Student wanted to be fancy and use ‘whom’ but didn’t really know how it fit into the sentence. Some sentence fragments popped up, too.
Who vs Whom
A friend is someone whom she spends time with, and who helps her to become a better person.
- Why is this wrong?
- It’s like saying “A friend is someone her spends time with”
A friend is someone WITH WHOM she spends time, and who helps her to become a better person.
Argh, what’s this ‘who/whom’ mess all about?
- Who/whom are like he/him and I/me.
- You can say, “He gave the pen to me”
- but not “Him gave the pen to I.”
- Therefore, “Who gave me the pen?”
- but not “Whom gave me the pen?”
- Also, “To whom did I give the pen?”
- Or, “You gave the pen to whom?”
- But in this case, common usage means you can also say
- “Who did I give the pen to?”
- “You gave the pen to who?”
Fragments – incomplete sentence pretending to do full duty.
Friendships are formed in many different ways. Some through sympathy and some based upon trivialities.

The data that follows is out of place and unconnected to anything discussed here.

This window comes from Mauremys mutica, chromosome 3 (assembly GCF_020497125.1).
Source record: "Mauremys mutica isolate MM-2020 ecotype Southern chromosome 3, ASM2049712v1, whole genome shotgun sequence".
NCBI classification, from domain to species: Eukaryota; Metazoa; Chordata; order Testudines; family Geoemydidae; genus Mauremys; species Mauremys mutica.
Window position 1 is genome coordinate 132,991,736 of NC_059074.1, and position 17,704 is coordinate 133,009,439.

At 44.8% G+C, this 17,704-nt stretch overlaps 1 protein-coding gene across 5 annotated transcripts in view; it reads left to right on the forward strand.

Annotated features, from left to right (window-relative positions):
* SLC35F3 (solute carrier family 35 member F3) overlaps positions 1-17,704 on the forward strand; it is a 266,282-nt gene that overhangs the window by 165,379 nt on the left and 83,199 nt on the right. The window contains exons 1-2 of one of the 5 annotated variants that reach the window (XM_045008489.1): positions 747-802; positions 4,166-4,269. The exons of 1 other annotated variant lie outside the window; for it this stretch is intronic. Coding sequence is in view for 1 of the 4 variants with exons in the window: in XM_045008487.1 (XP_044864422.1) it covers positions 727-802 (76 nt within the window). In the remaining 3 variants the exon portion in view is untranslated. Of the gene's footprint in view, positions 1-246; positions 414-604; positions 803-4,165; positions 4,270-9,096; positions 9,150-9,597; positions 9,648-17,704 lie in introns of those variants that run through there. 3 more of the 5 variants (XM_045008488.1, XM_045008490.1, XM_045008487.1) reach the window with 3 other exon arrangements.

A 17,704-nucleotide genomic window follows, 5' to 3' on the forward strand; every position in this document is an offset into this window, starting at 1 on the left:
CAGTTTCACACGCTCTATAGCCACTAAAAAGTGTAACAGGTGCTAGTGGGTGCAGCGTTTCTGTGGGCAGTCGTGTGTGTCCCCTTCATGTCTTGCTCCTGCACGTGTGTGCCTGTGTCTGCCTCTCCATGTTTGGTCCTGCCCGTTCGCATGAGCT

- The second sentence is a fragment, and can be joined to the previous sentence with a comma.
- Then the ‘are’ in ‘are formed’ will prop up the next phrases.
Friendships are formed in many different ways, some through sympathy and some based upon trivialities.
- But! Then there will be one sentence less in the paragraph, and it’s already short!
- Let’s make it a stand-alone sentence instead.
- Notice the word ‘and’ showing that there’s this option and the other option
Some are created though sympathy while some are based upon trivialities.
- Now “are created” and “are based” have their own verbs
- Hurray for stand-alone sentences! They bulk up a paragraph!
- This “while” is better than ‘and’ because it signals a contrast is about to happen